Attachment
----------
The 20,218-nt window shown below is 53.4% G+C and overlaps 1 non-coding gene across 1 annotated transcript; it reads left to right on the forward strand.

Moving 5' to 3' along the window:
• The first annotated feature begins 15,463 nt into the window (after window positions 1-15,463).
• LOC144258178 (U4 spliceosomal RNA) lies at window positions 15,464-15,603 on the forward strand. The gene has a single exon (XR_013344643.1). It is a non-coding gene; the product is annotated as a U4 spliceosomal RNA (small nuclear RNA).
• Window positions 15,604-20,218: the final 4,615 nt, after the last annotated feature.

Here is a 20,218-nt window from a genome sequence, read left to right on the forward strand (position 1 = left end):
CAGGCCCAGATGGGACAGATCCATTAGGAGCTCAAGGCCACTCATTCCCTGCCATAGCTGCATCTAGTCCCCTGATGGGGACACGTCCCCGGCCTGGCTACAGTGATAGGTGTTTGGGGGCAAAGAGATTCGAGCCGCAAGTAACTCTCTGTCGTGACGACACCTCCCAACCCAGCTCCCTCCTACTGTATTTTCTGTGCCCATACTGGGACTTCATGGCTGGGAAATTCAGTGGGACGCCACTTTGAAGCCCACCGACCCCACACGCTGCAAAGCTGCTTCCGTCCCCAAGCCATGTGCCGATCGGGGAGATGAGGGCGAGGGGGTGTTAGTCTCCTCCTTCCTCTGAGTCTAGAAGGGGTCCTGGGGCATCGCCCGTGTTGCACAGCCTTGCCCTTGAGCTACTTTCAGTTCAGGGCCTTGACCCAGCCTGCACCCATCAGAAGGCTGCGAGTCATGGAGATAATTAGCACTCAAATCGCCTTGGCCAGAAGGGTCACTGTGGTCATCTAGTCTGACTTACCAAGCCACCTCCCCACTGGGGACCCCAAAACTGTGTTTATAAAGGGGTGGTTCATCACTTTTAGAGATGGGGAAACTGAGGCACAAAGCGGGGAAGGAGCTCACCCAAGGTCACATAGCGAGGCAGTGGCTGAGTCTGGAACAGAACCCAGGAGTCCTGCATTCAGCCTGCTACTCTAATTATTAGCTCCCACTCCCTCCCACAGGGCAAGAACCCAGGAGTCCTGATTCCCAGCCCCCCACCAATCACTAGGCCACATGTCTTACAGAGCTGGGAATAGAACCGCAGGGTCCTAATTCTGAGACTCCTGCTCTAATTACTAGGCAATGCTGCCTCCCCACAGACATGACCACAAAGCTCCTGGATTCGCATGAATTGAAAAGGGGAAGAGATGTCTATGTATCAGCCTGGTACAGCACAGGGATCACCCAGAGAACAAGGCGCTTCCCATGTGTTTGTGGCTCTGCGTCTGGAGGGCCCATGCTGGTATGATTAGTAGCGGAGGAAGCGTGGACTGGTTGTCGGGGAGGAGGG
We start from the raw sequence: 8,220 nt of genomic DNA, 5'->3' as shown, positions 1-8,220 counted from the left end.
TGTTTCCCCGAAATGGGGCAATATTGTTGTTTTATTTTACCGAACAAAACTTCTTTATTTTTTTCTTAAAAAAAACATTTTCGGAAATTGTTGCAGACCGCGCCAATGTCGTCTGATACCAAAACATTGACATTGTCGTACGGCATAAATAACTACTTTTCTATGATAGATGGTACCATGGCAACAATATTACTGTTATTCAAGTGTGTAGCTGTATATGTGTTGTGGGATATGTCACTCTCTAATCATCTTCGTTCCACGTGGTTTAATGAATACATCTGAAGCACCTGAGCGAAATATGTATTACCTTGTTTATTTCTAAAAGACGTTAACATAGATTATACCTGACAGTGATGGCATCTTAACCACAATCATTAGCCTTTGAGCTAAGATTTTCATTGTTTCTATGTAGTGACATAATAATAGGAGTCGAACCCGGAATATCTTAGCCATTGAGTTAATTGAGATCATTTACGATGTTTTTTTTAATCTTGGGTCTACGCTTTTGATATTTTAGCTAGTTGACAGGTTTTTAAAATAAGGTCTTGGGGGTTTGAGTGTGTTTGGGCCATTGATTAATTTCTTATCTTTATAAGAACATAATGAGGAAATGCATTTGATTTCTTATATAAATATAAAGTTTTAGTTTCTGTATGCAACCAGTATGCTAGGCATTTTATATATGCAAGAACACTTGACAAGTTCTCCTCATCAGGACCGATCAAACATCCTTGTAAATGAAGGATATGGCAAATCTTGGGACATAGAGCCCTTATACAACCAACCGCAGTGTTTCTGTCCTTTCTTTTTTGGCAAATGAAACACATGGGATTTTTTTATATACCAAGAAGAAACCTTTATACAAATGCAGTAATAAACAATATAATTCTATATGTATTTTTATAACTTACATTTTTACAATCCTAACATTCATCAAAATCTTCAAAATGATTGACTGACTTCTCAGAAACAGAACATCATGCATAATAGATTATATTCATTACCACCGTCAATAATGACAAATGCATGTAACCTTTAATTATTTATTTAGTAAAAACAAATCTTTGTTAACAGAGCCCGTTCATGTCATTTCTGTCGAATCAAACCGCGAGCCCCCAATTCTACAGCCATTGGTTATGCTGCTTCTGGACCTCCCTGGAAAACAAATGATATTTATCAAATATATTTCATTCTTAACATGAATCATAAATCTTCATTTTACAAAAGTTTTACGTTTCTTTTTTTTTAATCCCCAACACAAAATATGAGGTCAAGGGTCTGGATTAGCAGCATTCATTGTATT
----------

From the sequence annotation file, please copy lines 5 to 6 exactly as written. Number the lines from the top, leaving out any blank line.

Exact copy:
• Window positions 15,604-20,218: the final 4,615 nt, after the last annotated feature.

Here is a 20,218-nt window from a genome sequence, read left to right on the forward strand (position 1 = left end):